Wednesday, May 9, 2012

The Importance of Not Ignoring the Problem

As happens quite frequently on today's Internets, someone I admire was sharing a bad customer service story. And, like anyone who exists today, I also have had bad customer service stories.

Ken Mueller wrote a post about a bad experience he had at his local post office, and on Twitter, I mentioned that I had had similar experiences at mine. As I did, I started to think about that particular problem and realized - every single time I had that issue, it was the same exact person who caused it.

I'll bring an envelope or package to any of the other employees, they send it. Person A demands full customs forms for just about every kind of thing one can send, right down to a birthday card. The discrepancy isn't the real pain point though - its the incredulity with which this story is met by any side. I tell her, "Well J let me send this same thing without customs," and she rolls her eyes and shrugs, refusing to send it. I tell that story to J and T at the counter and they shrug and say that they have never heard of such a thing. These three people have been working together for 10 years and this has happened multiple times...how is it that no one had ever encountered that problem but me?

Obviously, that is not the case. What is true is that everyone is ignoring the problem.

J lets things through, because he's the "nice guy" of the staff. T follows the rules by the book, but if the book lets you avoid the customs then you do, but she gets all bent out of shape when you make her add a surcharge for sending something weirdly shaped. A demand all forms be filled out before you get to her window, and you will fill out ALL forms that might, potentially be needed, because probably once she was reprimanded for not doing that.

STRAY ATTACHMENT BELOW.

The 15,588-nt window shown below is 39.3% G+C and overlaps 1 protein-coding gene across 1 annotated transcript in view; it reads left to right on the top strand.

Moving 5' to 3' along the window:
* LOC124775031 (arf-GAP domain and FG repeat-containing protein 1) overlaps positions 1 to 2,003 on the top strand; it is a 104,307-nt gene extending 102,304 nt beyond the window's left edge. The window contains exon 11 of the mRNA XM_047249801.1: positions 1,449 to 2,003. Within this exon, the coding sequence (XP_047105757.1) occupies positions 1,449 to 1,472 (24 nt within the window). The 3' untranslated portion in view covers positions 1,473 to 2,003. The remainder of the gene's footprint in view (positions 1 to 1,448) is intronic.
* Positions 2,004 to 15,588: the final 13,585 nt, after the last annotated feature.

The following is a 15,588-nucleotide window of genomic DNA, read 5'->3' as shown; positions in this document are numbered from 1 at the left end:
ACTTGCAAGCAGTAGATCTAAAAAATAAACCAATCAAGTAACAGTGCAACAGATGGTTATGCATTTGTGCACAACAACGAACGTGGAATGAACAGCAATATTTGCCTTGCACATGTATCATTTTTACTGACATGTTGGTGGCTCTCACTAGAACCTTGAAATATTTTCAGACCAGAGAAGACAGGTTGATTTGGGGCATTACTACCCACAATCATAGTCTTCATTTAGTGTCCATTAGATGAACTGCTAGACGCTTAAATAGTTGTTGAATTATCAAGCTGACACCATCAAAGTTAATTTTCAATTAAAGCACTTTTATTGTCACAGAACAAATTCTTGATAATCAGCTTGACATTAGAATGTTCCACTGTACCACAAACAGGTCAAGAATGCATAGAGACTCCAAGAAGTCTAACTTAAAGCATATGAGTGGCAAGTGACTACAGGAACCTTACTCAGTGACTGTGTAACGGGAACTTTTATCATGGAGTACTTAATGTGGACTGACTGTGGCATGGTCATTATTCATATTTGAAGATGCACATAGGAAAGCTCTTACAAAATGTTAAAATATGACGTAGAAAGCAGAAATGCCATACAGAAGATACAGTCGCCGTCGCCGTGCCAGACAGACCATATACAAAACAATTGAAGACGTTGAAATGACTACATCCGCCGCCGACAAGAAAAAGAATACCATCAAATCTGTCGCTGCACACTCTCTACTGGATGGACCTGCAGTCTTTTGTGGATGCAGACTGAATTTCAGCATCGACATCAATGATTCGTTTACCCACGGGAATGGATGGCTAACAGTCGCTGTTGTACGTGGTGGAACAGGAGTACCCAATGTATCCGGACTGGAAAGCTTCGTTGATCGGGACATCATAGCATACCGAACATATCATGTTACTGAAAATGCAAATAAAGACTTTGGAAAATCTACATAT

Here's the problem - there's no consistency between the way they handle things...and no acknowledgement that the others handle things differently.

So you go in and hand the letter with customs form already filled out to J and he scoffs at the form, tells you don't need it, what are you thinking? You hand it to T and she hands it back, but bitches "what's IN here?" and hand it to A and she rolls her eyes at the fact that the zip code is not legible enough. You have to do it over again.

Thinking about your customer service - are you ignoring the problem? Are you or your employees ignoring the actual issue? Is it divide and conquer - "no one else has reported that problem, so it must be you"? Is each person picking up the phone giving a different story, a different process, a different set of requirements?

Imagine if you're your client or customer - you'd want a consistent set of rules and a consistent set of outcomes. Ignore the problem and you're sure to give the consumer the customer service from hell.


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